Policy 103 would address establish nondiscrimination standards in school and classroom practices, according to district documents. Language in the proposal includes assurances that students will have equal access to course offerings, extracurricular activities and other services.

In addition, it encourages students to report discrimination. And it outlines procedures for how such reports should be handled.

The second new measure, Policy 104, would address nondiscrimination standards in employment and contract practices. Like the proposed Policy 103, it outlines procedures for how violations should be handled, as well.

Hardy said the proposed policies will be posted for public review on the district website.

Board members did not offer immediate comment on the proposals, but they’re expected to take up the issue for discussion at their next meeting, scheduled for 7:30 p.m. July 11.

At the last board meeting, on June 13, Harris Township residents Bonnie and Peter Marshall presented the board with a letter urging the district to incorporate “gender identity” and “sexual orientation” more fully and equitably into district policies. Bonnie Marshall said then that a growing number of residents believe the district isn’t doing enough to protect all its employees.

In other news at the Monday school-board meeting:

As expected, board members formally voted 6-3 to pass a $110.8 million budget for 2011-’12 school year. The spending plan includes a 2.65 percent tax increase, or an increase of $66 a year for the average homeowner.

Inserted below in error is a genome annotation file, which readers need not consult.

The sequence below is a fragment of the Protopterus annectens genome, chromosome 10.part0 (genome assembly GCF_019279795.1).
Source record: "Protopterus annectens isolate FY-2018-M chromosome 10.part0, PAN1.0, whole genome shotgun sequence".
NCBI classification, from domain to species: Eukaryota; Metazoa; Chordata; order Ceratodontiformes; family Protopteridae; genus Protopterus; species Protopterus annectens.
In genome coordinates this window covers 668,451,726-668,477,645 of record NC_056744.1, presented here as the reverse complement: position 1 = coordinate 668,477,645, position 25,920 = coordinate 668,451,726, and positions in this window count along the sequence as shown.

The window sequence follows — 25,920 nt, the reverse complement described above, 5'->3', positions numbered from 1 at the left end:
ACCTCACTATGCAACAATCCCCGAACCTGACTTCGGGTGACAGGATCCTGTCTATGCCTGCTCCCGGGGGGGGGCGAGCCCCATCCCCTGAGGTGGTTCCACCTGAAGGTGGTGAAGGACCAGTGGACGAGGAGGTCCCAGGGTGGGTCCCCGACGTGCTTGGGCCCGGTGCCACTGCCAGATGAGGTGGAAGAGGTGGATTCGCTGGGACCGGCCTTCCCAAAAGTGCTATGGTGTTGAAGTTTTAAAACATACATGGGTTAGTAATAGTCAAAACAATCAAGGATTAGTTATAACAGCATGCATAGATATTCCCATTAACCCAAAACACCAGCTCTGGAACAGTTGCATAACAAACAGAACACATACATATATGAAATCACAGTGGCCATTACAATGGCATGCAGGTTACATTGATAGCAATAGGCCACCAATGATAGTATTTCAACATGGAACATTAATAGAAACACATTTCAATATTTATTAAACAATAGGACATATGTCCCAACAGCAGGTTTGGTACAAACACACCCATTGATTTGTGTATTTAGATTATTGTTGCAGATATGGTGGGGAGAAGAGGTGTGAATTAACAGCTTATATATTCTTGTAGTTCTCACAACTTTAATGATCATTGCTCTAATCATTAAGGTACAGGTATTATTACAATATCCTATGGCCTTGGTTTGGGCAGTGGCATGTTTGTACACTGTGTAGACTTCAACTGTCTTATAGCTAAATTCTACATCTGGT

Members who voted against the budget plan are Ann McGlaughlin, Richard Bartnik and Jim Pawelczyk. All have advocated for tighter cost controls as the district faces a rocky and uncertain financial outlook.

The budget includes a number of cost-control measures, including some job cuts, already approved by the board. (Earlier coverage is posted here.) Depending on how state-budget negotiations unfold in Harrisburg, the district may see an infusion of better-than-anticipated state support in the coming weeks. If that happens, administrators said, the board may reopen the budget to decide how to allocate those funds.

Curtis Johnson, a State High principal, provided an update on the Academic Support Center at the high school. Designed largely to help students reach their potential, the center has contributed to a decline in State High’s drop-out rate over the past several years, his report suggested. The rate fell from 1.1 percent in 2007-’08 to 0.95 percent in 2010-’11, according to the district. State High also has seen a decline in the number of students failing one or more major classes; that figure fell from 90 in 2007-’08 to 49 in 2010-’11.
Two other State High administrators, Craig Butler and Sharon Perry, reported on prospects for a ninth-grade academy within the high school. The concept, still in the works, could bring an academic-team-style approach to some elements of the freshman experience, making the high-school transition more effective, they said. Perry said school administrators would like to test some limited-scope academy ideas before attempting to deploy the concept on a wider-scale basis.